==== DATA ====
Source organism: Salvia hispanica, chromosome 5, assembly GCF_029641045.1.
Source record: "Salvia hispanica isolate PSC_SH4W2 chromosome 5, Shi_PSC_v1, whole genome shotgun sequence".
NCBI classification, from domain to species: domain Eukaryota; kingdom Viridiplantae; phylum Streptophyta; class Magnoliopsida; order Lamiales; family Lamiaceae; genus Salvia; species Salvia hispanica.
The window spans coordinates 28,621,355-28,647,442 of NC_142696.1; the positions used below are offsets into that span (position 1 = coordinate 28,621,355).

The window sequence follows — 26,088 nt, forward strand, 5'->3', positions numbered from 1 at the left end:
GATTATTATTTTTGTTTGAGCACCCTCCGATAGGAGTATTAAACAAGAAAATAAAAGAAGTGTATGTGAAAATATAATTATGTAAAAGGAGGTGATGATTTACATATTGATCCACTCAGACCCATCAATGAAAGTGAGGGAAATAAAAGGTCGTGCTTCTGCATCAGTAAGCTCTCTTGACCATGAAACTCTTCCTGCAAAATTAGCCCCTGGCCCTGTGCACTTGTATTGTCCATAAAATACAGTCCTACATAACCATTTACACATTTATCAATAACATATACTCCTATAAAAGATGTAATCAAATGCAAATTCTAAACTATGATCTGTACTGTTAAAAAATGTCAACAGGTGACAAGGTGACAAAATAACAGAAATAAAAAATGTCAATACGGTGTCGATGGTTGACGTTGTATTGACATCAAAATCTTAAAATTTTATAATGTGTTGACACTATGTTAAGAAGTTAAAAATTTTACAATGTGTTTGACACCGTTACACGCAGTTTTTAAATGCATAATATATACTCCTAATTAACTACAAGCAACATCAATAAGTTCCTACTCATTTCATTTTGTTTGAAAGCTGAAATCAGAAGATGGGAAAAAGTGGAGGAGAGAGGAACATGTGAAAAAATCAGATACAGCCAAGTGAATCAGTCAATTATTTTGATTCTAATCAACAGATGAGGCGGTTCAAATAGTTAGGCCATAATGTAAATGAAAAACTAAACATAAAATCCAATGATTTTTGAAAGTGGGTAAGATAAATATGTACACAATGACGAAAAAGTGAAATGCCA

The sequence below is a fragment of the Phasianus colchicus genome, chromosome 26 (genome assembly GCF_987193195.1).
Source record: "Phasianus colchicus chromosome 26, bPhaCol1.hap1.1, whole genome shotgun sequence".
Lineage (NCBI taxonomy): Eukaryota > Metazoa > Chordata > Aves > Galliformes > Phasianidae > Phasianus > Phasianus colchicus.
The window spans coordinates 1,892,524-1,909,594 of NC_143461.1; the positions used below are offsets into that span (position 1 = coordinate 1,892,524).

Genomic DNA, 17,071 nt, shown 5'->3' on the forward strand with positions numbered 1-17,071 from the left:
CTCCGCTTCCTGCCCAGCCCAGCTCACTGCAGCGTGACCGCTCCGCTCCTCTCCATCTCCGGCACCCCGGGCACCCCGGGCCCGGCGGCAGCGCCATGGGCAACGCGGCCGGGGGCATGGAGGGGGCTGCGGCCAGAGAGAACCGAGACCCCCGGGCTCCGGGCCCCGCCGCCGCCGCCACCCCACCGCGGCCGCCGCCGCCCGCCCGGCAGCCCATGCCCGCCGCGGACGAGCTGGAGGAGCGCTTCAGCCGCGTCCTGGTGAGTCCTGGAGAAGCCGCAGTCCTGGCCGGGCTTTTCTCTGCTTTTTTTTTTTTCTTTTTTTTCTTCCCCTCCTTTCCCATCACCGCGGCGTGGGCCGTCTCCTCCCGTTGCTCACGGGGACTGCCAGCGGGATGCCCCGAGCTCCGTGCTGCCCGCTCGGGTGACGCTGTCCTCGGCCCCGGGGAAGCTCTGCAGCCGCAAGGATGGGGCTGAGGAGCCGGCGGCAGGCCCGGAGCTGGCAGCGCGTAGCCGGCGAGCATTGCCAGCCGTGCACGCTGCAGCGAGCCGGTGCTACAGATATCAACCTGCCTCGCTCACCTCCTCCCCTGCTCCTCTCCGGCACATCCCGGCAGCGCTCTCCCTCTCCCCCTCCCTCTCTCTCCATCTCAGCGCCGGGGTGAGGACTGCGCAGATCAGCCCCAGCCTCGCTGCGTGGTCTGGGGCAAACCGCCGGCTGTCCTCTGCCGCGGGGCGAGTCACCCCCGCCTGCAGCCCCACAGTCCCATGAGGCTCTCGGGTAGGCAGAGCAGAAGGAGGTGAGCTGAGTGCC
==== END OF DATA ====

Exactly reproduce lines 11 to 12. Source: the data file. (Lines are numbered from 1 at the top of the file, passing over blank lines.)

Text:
Genomic DNA, 17,071 nt, shown 5'->3' on the forward strand with positions numbered 1-17,071 from the left:
CTCCGCTTCCTGCCCAGCCCAGCTCACTGCAGCGTGACCGCTCCGCTCCTCTCCATCTCCGGCACCCCGGGCACCCCGGGCCCGGCGGCAGCGCCATGGGCAACGCGGCCGGGGGCATGGAGGGGGCTGCGGCCAGAGAGAACCGAGACCCCCGGGCTCCGGGCCCCGCCGCCGCCGCCACCCCACCGCGGCCGCCGCCGCCCGCCCGGCAGCCCATGCCCGCCGCGGACGAGCTGGAGGAGCGCTTCAGCCGCGTCCTGGTGAGTCCTGGAGAAGCCGCAGTCCTGGCCGGGCTTTTCTCTGCTTTTTTTTTTTTCTTTTTTTTCTTCCCCTCCTTTCCCATCACCGCGGCGTGGGCCGTCTCCTCCCGTTGCTCACGGGGACTGCCAGCGGGATGCCCCGAGCTCCGTGCTGCCCGCTCGGGTGACGCTGTCCTCGGCCCCGGGGAAGCTCTGCAGCCGCAAGGATGGGGCTGAGGAGCCGGCGGCAGGCCCGGAGCTGGCAGCGCGTAGCCGGCGAGCATTGCCAGCCGTGCACGCTGCAGCGAGCCGGTGCTACAGATATCAACCTGCCTCGCTCACCTCCTCCCCTGCTCCTCTCCGGCACATCCCGGCAGCGCTCTCCCTCTCCCCCTCCCTCTCTCTCCATCTCAGCGCCGGGGTGAGGACTGCGCAGATCAGCCCCAGCCTCGCTGCGTGGTCTGGGGCAAACCGCCGGCTGTCCTCTGCCGCGGGGCGAGTCACCCCCGCCTGCAGCCCCACAGTCCCATGAGGCTCTCGGGTAGGCAGAGCAGAAGGAGGTGAGCTGAGTGCC